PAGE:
The following is taken from a whitepaper we recently published. You can download the full article here. It includes 5 additional resilience building methods not included in this article.
Last month we developed resilience plans for a multinational manufacturing organisation. The client had a specialist insurance issue to resolve, namely the treatment of clear geopolitical risks affecting their factory operations in North Africa. We found that the semi-automated production lines were relatively quick to reinstate, generally between 4 and 10 weeks, whereas some robotised lines had a replacement lead time estimated at 18 months or longer.
Robots represent a source of enterprise risk that will be familiar to most heavily invested automated manufacturers. Our recent work has focused on building resilience into such organisations in different ways.
Below are 5 methods we use for reducing the risk in a manufacturing organisation.
1. Develop adaptive capacity
Organisations often specialise, follow different growth paths and can be driven in different directions according to strategy, situation or fortune. For example, an opportunity arises to buy out a competitor, acquiring their customers and production facilities with a view to gradual transference. Over time the pattern repeats and there comes a point where there are multiple similar but non-identical plants producing differently branded goods. Commercially sound, but technically impossible for any disrupted factory’s capacity to be transferred to another within the group in less than 6 months without massively disrupting the receiving operation. The fact there are four or five plants in the same position increases the risk of an incident with none able to recover capacity elsewhere. Inevitably, the decision to adapt comes down to individual businesses’ pragmatic working constraints and cost-risk appetite.
2. Create shared capability
We recently assisted an organisation whose investment in each of its five regionally distributed sites meant that lost capacity or surges in demand could be switched or spread to other sites without affecting customers. The sites are not operationally identical, but each has practised procedures to re-prioritise, re-configure and switch from two shifts to three, creating capacity to build-in resilience. They have systematically standardised equipment across plants and separated duplicate lines so no plant remains a single point of failure. The unionised workforce is bought-in and participative, seeing their employment protected and consequently accept the need to be periodically transported by bus between sites for practice drills.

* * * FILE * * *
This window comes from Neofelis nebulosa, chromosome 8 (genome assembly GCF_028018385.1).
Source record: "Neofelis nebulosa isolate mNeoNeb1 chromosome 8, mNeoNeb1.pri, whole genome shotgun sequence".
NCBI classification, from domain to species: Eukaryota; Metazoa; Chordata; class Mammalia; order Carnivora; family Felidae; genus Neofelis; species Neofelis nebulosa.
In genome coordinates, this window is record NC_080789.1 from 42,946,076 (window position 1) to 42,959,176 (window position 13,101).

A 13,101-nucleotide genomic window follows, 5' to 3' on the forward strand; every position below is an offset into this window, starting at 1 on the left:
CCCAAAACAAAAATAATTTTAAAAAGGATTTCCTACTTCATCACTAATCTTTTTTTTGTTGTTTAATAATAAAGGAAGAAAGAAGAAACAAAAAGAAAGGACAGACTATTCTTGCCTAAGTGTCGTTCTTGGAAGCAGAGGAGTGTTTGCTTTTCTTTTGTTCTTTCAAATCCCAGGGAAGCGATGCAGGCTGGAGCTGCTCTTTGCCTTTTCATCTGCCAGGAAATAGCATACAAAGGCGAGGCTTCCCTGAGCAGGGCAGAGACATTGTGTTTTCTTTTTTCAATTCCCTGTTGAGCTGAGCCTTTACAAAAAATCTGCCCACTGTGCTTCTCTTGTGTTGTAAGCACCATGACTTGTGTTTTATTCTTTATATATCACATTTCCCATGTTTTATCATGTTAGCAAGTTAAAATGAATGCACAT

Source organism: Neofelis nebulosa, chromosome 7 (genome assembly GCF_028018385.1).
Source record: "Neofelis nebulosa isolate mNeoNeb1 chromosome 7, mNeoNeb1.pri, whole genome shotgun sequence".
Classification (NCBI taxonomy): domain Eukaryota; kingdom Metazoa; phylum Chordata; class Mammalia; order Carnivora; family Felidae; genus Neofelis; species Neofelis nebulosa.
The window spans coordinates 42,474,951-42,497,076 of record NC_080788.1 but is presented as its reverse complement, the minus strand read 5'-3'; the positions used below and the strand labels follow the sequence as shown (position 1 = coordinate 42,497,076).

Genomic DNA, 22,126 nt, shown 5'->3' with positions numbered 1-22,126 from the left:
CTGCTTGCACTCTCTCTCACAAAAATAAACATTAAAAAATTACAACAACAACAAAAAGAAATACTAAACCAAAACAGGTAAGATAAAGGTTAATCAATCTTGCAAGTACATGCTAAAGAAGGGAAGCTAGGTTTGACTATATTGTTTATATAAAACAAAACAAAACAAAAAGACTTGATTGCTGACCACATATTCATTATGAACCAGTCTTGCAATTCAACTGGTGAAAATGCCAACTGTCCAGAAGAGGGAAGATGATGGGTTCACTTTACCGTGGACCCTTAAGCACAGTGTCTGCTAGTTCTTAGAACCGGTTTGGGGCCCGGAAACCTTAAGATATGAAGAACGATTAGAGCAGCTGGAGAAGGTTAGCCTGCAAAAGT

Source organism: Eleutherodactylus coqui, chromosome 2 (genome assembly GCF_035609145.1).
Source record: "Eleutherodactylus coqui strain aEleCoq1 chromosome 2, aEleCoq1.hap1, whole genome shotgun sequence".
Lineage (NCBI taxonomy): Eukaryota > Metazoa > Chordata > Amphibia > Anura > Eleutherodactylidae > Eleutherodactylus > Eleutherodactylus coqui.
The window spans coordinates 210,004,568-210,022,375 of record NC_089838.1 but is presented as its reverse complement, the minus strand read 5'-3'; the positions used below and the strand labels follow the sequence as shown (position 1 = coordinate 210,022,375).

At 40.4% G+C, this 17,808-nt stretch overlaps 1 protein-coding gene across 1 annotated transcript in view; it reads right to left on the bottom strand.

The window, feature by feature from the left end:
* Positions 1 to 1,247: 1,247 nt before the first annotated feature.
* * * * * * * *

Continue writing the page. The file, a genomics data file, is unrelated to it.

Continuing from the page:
3. Manage single points of failure
Of course, an organisation can choose to accept any level of risk set within its governance framework and for many, having a unique piece of plant is viewed primarily as a bottleneck to production and secondarily as a risk concentrator. However, this is less about double-spending for the sake of resilience, and more about controlling any concentrations that arise. They come about both intentionally and accidentally and it’s important to have scanning and risk management procedures in place to detect and deal with each. We regularly construct dependency models to help identify vulnerabilities like this, reflecting changes as they occur and reviewing periodically to determine if any single asset places business at unacceptable risk.
4. Control stock and supply
It makes sense to reduce raw materials supply chain latency, releasing the value that might otherwise be tied up in stockpiles at every stage or in transit. However, there are other perspectives; consider a port terminal solely responsible for receiving and shipping coal and biomass from around the world to feed power stations supporting the national power grid. When fuel runs out, the station must be closed, reducing national stability; the situation cannot be allowed to arise. The question then, is where should stockpiles be held and how large should they be, since clearly there are practical limits. The fact is, small disturbances in supply do occur, not least due to weather, scheduling and transport glitches and stockpiles offer an economic cost-risk buffer. Would it work in a sustained outage? Almost certainly not, however it buys the time needed to decide, communicate and prepare.
5. Anticipate procurement and consignment stock
Some critical aspects of production have intermediate life-cycles, falling between fast-flow raw materials and long-term invested plant. Examples include tooling and sub-assemblies characterised by significant expense, variable specification and long lead times, begging the question as to how many – if any – we or the supplier should hold as spares. Two examples spring to mind; in the first, bespoke tooling with a 6 to 12-month lead time where re-ordering every 6 months is a near-given, yet neither supplier nor customer holds stock and the only buffer lies in the residual lifespan of the tool. In the second, a warehouse holds completed household goods at the suppliers’ expense and risk ready for near-constant call-off by the customer, however this is a contracted requirement. In fact, to my mind the two situations would be better reversed, since the capacity of the warehouse buys just a few days, whereas the availability of replacement tooling in an emergency could save 12 months’ production.
Download the whitepaper for 5 more